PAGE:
Meet the Maker: Edward Green’s Nathan Peach
Who are the people working on the shoes you love? In this series, we take you on a journey to meet the maker! Introducing Nathan Peach, a talented young hand stitcher working at Edward Green.
From Northampton to Seoul and back
Nathan is 21 years old and has his dream job: he crafts masterpieces at Edward Green in his hometown Northampton. His skill set is so special that he travels the world to visit major cosmopolitan cities, to showcase his work to Edward Green clients. People have admired watching him at work from Paris to Milan to Seoul, where he has no less than a rock star status. We have had the pleasure to host Nathan in Amsterdam in 2020, where he demonstrated his hand-stitching in our Boutique, and at the Super Trunkshow. Once travel bans are lifted after the COVID pandemic, he will be happy to take it to the road again.
It runs in the family
Andy Peach, Nathan’s father, has been working with Edward Green since 1997. With over 20 years of stitching experience under his belt, it is safe to say he masters it to perfection. This has made him a legend in the shoemaking world, and famous with an international audience of those in the know.
Fast forward 20 years to 2017: Nathan joined Edward Green fresh out of college, and he has enjoyed every moment. He has had the unique opportunity to learn this intricate craft from his father. “It was weird to be together 24/7,” Nathan said, “but my dad knows so much about hand sewing. It was a new experience to talk to him from a professional perspective.” The Peach duo even shares a workspace at the factory. “We do not have a lot to chat about anymore when we get home by the end of the day,” Nathan jokes. During this last year, it was different, as Edward Green staff had to reduce the number of employees in the factory due to the Covid pandemic and as the men alternated shifts they had lots of catching up to do at home.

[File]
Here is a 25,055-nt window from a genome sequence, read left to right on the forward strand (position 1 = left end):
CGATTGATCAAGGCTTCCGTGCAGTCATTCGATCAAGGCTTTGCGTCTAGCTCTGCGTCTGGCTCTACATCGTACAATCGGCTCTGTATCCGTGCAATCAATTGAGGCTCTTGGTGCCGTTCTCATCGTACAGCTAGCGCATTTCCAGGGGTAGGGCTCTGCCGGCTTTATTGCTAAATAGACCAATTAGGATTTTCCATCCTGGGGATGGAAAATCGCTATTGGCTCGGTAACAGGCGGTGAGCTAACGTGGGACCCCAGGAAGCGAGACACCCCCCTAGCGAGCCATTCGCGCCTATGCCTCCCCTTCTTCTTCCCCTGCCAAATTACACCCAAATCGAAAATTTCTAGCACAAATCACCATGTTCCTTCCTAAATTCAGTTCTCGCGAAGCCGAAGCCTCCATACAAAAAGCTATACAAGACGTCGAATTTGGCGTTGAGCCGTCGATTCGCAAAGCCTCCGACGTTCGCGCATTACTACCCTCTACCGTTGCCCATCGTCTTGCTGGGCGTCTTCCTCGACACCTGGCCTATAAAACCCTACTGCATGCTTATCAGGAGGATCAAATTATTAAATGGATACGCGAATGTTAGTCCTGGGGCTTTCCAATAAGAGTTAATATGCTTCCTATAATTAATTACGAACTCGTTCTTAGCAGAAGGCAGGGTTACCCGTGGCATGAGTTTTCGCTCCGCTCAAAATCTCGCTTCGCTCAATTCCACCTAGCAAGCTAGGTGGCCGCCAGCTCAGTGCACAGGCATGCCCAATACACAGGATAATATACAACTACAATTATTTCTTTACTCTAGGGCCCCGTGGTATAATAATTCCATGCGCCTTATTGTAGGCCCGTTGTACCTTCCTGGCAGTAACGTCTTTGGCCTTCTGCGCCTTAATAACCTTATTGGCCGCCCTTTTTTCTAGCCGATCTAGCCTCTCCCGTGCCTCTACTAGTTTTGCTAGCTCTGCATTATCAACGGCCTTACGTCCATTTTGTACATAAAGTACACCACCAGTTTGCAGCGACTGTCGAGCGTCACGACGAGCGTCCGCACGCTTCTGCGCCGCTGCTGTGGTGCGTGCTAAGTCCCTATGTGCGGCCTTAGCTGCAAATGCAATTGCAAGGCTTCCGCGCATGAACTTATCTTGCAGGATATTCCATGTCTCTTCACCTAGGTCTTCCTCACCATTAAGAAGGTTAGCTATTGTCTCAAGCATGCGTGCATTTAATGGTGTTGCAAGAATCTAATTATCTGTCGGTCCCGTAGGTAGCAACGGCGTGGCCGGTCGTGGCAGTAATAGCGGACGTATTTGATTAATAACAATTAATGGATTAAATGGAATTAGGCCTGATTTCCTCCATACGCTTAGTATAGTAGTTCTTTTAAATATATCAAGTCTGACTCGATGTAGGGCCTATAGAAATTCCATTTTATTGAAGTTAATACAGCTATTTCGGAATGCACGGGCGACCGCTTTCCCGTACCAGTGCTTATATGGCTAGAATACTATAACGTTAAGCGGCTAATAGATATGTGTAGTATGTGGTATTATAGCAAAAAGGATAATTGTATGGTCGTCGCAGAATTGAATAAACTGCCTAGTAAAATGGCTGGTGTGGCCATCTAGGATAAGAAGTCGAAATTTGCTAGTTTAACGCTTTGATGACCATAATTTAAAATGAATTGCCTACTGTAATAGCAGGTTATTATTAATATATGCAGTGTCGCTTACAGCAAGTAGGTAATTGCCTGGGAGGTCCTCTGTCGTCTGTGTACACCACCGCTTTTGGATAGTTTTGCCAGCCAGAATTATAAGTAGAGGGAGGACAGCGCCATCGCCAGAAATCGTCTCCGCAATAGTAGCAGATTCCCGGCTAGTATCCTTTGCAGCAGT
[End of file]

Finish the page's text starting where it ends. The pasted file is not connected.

Hand stitching the uppers for Edward Green: no machine could replace it
Nathan might be able to do it blindfolded or while asleep, but the hand stitch used to create the stunning uppers for Edward Green’s iconic models Dover, Fulham, Harrow, and Clapham, amongst others, is a tricky and complicated matter. It took Nathan 9 months of full-time training before his work was up to the “production standard”, and he was a quick learner. “It takes 2 hours to hand-stitch the uppers including toe seam for a pair of shoes, I finish 4 pairs per day, so I can complete 20 pairs per week.”
You can see Nathan at work here. He starts with three pieces of leather and marks each apron with a set of dividers. He uses a wheel to mark the leather with dots for an even stitching result. The complexity of the stitch is that it goes halfway in between the leathers, which are only 1,2 mm thick, instead of underneath. Nathan and Andy make their own threads out of polycotton and use boars’ bristles on each end of the thread, Nathan explains. Starting from one side, then the other, he works towards the middle, and voila, the signature stitch presents itself.
The love of shoes
No machine can sew at this angle, so the Peaches will not be out of a job anytime soon. “Clients appreciate the hard work that goes into it, the fact that it is done by hand,” Nathan says.
The amount of handwork and the meticulousness with which it is conducted makes the hand-sewn models by Edward Green, such as Dover and Harrow true masterpieces. While it may not be visible immediately to a passer-by on the street, the stunning details provide a daily spark of joy to those men lucky enough to own and wear these shoes.
Nathan: “I grew up watching my dad do the hand sewing so of course, I became interested in shoes as well.” His first pair of Edward Green shoes were Dover in Burgundy Antique, the most iconic model in Edward Green’s collection if you ask Nathan. Though he admits to wearing sneakers often, these Dovers are still his favorite shoes for the right occasion.
Photos and videos by: Nathan Peach, Super Trunkshow Amsterdam (by The ShoeCare Shop & Shoegazing), and The Hand